The surface is for the most part of a mountainous character; and the valleys watered by its various rivers are generally picturesque and beautiful. It is divided into two nearly equal portions by the Cummeragh or Monevullagh mountains, which extend from Cappa, three miles west of Dungarvan. The general range of these mountains is from west to east: their sides are wild and precipitous, their lofty rocks and deep ravines exhibiting extraordinary masses of light and shade. On the summits of most of them are irregular piles of stones, many of them of great size, which, from their extraordinary situation, are thought to have been placed there by the hand of man. Among these mountains are four lakes, two called Cummeloughs, and the others Stilloughs, the largest of which covers only five or six acres: they contain several inferior kinds of trout, and in the Cummeloughs are found also char: around these lakes are some very fine echoes.

Connected with the northern extremity of this mountain range is the sterile district called the Commons of Clonmel, which extends to the vicinity of that town; proceeding from which, however, down the course of the river Suir, is found a gradually expanding vale of the greatest beauty, particularly in the vicinity of Curraghmore, the seat of the Marquess of Waterford. From this vale, however, to the sea-coast, in a southern direction, the face of the country is wild and almost entirely destitute of trees, and, except near the village of Bonmahon, unimproved by any respectable residence.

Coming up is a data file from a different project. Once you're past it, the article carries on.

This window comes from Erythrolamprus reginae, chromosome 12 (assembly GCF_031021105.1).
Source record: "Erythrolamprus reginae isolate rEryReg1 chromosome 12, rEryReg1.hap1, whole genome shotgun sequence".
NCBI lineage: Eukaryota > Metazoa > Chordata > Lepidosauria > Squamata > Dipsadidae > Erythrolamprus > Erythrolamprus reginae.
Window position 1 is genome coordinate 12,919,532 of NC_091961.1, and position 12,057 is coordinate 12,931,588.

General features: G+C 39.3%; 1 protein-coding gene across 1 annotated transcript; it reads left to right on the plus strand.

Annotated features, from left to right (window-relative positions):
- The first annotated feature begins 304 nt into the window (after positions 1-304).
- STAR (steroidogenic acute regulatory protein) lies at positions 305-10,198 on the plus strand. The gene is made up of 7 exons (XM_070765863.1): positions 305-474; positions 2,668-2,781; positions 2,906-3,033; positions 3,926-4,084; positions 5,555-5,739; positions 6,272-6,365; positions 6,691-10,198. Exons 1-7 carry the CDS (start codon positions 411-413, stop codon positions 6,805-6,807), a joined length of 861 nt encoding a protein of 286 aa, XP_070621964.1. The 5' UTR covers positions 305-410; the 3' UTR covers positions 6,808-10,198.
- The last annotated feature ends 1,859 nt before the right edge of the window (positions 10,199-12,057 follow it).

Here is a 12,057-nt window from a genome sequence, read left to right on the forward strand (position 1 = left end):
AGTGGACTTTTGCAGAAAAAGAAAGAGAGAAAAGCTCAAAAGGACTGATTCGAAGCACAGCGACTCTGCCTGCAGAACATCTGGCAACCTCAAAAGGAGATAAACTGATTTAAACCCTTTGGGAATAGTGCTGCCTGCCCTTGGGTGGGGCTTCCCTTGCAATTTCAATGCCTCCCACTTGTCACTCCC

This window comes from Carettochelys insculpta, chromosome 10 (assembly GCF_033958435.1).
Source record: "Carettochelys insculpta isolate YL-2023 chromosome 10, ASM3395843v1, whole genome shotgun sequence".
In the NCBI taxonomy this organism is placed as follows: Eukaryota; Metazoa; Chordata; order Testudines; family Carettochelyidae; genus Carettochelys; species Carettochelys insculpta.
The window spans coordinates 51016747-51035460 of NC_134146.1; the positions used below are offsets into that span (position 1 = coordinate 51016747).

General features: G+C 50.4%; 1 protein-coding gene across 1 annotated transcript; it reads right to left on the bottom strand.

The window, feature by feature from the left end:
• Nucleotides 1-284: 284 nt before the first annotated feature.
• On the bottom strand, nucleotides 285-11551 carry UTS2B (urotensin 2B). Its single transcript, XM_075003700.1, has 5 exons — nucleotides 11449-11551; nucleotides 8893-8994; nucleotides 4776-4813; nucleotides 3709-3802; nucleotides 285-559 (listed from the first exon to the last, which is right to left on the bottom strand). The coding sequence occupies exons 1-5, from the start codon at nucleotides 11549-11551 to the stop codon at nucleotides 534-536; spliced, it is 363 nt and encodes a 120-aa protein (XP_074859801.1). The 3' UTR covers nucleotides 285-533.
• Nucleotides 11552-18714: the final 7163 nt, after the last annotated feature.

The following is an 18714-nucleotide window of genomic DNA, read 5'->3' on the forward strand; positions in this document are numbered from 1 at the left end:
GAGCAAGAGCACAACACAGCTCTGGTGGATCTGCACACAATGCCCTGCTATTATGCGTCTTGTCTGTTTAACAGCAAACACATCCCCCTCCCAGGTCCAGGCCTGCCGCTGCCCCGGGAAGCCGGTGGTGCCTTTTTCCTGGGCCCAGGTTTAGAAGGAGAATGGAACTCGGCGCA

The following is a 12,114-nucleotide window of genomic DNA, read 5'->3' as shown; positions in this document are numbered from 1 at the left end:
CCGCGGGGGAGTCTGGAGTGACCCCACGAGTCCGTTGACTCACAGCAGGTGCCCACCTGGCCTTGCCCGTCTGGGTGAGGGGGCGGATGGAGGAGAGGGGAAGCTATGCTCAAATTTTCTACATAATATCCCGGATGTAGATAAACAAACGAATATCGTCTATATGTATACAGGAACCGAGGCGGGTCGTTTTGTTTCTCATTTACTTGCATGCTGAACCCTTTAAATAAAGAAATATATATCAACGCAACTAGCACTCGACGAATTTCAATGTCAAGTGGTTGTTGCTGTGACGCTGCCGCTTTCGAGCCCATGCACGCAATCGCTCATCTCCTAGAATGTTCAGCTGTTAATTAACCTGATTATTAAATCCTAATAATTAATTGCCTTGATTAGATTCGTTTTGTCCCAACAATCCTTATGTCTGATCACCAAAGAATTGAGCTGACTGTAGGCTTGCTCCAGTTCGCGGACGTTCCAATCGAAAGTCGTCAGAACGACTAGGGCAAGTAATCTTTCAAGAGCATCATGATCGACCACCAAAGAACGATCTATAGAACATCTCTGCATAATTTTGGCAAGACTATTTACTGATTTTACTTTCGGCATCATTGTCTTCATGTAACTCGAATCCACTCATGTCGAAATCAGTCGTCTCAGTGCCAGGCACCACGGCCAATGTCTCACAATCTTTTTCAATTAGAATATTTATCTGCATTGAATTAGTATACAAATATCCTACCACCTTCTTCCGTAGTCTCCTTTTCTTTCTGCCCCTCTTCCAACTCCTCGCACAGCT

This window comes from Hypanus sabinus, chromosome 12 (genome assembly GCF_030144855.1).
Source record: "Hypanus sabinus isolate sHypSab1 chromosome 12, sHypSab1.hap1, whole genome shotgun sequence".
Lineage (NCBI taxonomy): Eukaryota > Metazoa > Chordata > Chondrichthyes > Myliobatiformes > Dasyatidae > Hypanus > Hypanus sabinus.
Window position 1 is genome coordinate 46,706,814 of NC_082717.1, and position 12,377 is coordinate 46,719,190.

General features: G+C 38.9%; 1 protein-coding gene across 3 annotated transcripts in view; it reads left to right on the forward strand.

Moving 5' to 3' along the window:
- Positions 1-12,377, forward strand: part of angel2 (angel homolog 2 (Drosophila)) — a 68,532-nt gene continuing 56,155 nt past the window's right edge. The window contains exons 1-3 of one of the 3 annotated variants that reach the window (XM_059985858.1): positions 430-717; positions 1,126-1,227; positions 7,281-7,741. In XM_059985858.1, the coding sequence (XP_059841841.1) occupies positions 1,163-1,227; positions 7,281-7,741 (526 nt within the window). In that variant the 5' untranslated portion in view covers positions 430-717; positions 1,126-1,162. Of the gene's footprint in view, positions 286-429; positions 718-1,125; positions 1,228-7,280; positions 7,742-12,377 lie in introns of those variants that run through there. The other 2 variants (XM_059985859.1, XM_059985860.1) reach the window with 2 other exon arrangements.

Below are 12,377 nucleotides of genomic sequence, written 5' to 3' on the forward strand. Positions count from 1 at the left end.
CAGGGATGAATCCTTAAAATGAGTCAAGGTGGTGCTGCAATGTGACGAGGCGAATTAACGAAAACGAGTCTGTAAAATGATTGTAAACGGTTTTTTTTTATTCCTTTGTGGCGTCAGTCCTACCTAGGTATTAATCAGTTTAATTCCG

A considerable range of high land extends from this part of the coast through the parishes of Dunhill and Reisk, in which latter it divides into two branches; the low land intervening is partially covered with water during the winter season, which in summer is confined to the small lake of Ballyscanlan. In this low land, trunks and roots of trees, chiefly of oak and pine, of considerable size, are found imbedded. Hence the hills extend to the vicinity of Waterford; and the entire range is overspread with rocks, forming in some places very curious groups, especially on the precipitous heights about Pembrokestown. The barony of Gaultier, which exhibits a varied though not very elevated surface, is a peninsular tract, appearing to have been at one period completely insulated in the direction of the line of marshy land which extends from Tramore bay to Kilbarry, near Waterford.